Researchers have discovered a new potential source of pain relief for chronic IBS sufferers: a molecule derived from tarantula venom.
The international team of scientists from Australia, the US and Germany found that one dose of the spider-venom infused treatment reduced symptoms associated with IBS pain in mice.
Tarantula venom was chosen as the focus of the study, as it contains the richest known source of molecules that alter the activity of sodium channels — body signalling pathways responsible for recognising and feeling pain.
According to the NHS, irritable bowel syndrome is a common condition affecting the digestive system. It causes stomach cramps, bloating, diarrhoea and constipation. Episodes of the life-long condition tend to come and go and last anywhere between a couple of days to months at a time.
Little more is known about the condition as the cause remains unknown and there is currently no cure, with few treatment options available. Changes in diet and medicines are often prescribed to help control the symptoms, but no effective treatment exists for the chronic condition.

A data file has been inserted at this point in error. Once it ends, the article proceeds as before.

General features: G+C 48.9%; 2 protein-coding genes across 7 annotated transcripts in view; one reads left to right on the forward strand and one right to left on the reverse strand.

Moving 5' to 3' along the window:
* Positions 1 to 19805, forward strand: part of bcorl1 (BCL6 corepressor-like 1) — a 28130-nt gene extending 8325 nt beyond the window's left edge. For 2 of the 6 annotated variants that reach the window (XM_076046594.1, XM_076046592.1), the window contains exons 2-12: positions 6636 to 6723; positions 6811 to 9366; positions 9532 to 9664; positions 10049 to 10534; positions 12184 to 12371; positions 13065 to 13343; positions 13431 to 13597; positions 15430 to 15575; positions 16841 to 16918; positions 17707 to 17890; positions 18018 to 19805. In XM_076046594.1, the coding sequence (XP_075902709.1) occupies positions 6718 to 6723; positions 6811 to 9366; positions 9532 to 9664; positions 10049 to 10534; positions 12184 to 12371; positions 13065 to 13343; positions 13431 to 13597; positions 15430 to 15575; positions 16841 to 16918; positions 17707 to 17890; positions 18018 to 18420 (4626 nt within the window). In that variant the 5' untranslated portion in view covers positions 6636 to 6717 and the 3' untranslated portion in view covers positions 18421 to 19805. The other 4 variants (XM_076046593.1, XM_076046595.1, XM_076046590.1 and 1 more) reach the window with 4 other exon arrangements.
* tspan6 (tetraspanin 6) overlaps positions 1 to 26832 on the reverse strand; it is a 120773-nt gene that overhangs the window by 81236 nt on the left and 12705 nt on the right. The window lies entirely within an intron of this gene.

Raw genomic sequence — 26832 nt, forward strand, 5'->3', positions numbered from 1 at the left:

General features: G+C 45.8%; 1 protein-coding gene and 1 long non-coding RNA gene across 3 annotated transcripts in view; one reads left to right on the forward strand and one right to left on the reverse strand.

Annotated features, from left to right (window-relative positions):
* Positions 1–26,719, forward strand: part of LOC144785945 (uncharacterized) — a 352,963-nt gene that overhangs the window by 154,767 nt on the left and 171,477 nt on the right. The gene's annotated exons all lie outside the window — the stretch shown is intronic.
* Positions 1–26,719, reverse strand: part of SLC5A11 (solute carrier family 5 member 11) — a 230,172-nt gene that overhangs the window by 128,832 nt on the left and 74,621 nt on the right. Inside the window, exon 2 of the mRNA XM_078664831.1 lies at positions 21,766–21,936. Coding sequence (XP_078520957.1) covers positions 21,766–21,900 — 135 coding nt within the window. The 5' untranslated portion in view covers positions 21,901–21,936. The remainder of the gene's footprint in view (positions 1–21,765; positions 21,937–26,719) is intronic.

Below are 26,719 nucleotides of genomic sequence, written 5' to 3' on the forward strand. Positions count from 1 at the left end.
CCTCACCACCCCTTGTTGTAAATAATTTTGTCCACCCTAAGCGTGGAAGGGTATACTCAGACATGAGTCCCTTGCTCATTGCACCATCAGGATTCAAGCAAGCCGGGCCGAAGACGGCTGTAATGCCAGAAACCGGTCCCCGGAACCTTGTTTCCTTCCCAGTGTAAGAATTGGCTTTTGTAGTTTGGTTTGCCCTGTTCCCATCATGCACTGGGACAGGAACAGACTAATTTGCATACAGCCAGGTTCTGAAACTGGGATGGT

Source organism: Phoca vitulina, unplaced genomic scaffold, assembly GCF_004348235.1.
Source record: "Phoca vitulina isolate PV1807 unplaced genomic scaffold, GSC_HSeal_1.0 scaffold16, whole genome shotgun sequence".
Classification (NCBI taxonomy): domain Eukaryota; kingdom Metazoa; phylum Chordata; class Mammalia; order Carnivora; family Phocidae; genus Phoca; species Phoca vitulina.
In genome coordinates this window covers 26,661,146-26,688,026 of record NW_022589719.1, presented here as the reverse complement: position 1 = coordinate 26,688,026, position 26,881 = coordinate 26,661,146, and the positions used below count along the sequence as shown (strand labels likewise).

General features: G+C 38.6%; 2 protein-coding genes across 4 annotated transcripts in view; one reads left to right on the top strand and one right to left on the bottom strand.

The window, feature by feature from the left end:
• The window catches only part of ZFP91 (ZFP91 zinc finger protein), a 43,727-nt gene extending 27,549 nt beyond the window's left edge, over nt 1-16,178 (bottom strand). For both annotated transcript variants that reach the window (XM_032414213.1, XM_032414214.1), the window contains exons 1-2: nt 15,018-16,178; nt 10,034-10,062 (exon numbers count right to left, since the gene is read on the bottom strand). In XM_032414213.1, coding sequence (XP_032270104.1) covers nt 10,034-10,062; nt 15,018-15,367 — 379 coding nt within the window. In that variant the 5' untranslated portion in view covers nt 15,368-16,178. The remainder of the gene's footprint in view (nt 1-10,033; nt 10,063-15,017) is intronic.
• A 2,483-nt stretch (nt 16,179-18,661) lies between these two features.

Many of the medications available can only be taken on a short-term basis as they work by indiscriminately blocking sodium signalling pathways in the body. While these pathways are responsible for communicating pain to the brain and causing painful sensations, they are also responsible for many other functions.
The researchers wanted to find a way to selectively target the pain pathways activated through chronic IBS pain, without compromising other body functions.
Mice with an IBS-related condition were treated with a single dose of Tsp1a — the molecule derived from the venom of a Peruvian tarantula. The treatment was applied to the mice’s colons, and researchers monitored a reflex associated with IBS pain in mice.
They found that following the treatment, the occurrence of the pain reflex was significantly reduced, suggesting that the tarantula venom molecule effectively provided pain relief among the mice. They also found that the treatment did not interfere with other bodily functions.
Based on these findings, the researchers believe that Tsp1a could be safely used to treat chronic IBS pain in humans, following thorough additional studies that investigate how the venom-derived molecule reacts within the human immune system.
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